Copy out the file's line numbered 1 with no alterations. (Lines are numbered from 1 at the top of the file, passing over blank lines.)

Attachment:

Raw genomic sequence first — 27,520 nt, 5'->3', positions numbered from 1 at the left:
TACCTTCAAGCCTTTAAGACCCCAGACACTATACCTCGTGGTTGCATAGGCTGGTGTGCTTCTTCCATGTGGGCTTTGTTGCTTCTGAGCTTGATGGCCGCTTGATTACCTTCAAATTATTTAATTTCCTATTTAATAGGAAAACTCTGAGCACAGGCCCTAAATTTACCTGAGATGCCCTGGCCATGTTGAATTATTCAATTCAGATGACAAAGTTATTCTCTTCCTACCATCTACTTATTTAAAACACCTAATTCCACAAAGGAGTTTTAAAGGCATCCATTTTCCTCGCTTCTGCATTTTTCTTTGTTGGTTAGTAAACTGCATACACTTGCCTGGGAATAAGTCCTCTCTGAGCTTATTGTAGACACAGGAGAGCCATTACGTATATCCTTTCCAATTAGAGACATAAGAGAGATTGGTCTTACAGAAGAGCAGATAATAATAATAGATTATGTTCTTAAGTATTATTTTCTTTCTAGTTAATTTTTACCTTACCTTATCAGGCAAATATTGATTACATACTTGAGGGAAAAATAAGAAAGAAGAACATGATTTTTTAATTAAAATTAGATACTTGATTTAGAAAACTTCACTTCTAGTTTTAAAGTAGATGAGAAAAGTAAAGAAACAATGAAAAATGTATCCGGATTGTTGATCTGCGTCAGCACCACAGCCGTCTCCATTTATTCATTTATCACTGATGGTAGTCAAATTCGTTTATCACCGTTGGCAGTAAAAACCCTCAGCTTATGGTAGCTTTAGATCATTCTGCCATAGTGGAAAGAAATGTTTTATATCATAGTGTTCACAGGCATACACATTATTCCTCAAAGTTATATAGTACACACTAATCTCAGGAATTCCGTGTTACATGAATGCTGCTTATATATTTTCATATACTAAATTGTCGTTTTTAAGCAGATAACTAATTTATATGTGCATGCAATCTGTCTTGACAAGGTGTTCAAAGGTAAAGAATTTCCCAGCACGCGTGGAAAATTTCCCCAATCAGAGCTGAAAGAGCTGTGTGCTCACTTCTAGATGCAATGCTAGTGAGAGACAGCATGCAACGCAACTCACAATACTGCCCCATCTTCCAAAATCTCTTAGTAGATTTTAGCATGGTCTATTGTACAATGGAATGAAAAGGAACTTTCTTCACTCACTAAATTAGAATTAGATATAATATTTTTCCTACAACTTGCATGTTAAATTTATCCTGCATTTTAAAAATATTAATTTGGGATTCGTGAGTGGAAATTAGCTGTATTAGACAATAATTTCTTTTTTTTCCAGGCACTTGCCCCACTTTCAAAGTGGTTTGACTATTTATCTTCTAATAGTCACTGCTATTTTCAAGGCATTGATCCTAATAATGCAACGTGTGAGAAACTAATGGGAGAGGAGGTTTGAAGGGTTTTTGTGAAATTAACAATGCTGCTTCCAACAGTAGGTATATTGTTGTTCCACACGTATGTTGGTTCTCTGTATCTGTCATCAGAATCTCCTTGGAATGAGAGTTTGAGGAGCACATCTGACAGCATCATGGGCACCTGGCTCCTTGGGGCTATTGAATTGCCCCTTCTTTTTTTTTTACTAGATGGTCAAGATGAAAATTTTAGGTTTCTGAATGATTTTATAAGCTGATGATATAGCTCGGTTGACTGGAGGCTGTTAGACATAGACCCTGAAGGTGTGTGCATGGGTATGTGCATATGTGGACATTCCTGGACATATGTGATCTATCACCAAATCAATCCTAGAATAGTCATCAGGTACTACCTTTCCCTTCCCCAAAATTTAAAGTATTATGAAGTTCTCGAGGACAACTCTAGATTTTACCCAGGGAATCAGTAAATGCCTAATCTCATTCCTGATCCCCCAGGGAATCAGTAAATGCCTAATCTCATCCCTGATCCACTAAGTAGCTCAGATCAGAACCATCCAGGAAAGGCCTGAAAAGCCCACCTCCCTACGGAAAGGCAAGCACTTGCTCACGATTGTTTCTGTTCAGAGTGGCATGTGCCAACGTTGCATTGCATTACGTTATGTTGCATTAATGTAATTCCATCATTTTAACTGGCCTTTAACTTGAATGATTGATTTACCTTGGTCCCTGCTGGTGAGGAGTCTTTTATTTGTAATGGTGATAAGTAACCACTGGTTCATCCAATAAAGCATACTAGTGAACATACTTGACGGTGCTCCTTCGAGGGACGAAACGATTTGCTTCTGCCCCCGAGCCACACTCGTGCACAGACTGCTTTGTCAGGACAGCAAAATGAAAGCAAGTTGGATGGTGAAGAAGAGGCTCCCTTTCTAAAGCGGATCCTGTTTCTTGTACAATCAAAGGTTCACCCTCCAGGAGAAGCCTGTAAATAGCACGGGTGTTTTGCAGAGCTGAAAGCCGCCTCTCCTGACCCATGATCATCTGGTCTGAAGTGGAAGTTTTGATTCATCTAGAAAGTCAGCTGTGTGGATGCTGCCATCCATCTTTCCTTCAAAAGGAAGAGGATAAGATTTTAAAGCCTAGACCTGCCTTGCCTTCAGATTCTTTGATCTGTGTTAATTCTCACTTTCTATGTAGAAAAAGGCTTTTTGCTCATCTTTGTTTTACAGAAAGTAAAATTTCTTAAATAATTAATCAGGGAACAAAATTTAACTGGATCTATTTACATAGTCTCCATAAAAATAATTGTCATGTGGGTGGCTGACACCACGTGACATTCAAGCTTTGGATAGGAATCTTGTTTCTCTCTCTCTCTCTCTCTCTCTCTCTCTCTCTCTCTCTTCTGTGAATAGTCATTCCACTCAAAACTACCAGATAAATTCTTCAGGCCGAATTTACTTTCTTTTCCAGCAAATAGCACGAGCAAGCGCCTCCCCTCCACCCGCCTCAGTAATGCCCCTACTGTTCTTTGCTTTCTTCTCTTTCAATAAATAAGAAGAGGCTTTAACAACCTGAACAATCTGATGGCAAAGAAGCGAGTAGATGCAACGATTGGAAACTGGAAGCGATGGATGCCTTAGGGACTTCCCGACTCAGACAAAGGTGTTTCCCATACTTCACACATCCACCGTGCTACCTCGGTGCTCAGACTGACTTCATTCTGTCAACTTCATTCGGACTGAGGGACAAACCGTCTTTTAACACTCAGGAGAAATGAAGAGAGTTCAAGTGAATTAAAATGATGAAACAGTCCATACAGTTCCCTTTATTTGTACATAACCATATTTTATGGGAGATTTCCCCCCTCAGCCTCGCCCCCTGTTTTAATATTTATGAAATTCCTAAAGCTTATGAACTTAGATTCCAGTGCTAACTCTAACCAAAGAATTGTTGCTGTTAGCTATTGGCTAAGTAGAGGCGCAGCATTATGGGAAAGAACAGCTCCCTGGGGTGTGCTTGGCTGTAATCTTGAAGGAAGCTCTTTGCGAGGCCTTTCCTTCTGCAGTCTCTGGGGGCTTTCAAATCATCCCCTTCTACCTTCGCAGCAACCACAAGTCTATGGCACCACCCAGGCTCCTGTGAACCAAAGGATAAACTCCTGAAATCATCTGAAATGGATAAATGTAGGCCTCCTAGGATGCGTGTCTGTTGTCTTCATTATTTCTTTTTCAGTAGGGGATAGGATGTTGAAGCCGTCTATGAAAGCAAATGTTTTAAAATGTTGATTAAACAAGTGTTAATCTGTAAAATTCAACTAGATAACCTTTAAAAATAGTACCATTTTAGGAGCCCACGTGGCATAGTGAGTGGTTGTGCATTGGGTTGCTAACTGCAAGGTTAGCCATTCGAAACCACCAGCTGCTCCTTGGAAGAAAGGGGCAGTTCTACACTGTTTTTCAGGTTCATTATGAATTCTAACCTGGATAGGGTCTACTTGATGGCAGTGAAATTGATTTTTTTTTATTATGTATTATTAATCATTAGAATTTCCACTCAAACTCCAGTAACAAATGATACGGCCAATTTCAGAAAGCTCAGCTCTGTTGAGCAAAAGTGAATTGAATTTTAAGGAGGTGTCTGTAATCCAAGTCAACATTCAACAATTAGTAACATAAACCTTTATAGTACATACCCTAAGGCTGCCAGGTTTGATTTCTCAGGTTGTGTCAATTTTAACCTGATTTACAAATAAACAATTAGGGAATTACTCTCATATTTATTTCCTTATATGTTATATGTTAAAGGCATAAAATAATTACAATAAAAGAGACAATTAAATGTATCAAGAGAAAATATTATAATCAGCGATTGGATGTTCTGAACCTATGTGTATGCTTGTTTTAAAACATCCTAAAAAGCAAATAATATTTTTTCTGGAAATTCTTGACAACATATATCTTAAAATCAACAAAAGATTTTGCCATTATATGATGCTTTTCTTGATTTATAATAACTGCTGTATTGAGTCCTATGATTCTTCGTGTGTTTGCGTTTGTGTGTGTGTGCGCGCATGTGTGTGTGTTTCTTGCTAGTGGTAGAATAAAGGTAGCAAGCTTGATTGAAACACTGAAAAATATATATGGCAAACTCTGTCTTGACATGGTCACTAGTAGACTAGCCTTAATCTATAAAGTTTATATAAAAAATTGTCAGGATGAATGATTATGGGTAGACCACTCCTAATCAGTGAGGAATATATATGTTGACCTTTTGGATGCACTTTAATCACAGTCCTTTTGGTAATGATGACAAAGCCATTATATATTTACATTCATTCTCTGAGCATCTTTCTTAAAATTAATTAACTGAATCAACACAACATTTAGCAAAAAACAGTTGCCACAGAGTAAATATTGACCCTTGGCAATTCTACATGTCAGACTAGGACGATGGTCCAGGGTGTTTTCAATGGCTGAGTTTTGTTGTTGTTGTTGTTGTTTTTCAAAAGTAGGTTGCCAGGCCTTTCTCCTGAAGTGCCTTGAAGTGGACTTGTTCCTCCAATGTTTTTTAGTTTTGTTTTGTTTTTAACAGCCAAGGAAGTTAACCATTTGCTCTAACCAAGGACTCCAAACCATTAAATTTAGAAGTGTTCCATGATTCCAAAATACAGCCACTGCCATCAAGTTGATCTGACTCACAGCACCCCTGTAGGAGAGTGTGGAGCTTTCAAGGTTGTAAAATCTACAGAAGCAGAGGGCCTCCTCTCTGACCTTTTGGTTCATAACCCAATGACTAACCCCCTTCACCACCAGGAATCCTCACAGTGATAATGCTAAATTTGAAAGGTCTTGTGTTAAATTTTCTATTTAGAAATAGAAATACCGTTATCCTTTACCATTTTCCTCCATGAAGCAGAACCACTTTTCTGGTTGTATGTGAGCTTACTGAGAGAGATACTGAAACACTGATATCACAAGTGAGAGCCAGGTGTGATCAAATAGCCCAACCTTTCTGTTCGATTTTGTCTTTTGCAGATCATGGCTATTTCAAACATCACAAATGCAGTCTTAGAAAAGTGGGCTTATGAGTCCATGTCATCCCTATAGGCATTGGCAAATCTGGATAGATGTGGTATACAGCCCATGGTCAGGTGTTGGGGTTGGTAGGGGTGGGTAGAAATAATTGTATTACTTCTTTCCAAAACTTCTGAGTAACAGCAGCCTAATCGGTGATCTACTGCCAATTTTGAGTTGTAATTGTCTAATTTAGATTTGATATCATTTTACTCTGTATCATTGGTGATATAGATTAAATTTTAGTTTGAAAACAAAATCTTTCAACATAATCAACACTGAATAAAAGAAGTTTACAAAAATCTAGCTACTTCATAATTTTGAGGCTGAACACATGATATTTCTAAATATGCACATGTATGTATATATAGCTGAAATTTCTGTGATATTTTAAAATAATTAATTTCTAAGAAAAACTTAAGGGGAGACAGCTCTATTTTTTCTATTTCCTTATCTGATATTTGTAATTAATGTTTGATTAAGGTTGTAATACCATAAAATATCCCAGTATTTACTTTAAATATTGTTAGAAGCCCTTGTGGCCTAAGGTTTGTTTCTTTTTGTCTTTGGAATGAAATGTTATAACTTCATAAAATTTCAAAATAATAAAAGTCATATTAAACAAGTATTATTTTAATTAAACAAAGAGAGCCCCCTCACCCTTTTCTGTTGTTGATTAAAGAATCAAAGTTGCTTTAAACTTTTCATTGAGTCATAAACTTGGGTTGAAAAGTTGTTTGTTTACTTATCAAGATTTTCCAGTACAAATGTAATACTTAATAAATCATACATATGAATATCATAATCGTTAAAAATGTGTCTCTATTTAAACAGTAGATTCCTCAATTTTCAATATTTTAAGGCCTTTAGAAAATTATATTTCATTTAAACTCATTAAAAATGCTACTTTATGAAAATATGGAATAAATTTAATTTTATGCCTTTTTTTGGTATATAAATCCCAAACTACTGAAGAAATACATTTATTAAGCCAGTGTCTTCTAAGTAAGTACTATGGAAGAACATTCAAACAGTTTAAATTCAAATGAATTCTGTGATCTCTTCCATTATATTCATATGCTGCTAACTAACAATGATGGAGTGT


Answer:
Raw genomic sequence first — 27,520 nt, 5'->3', positions numbered from 1 at the left: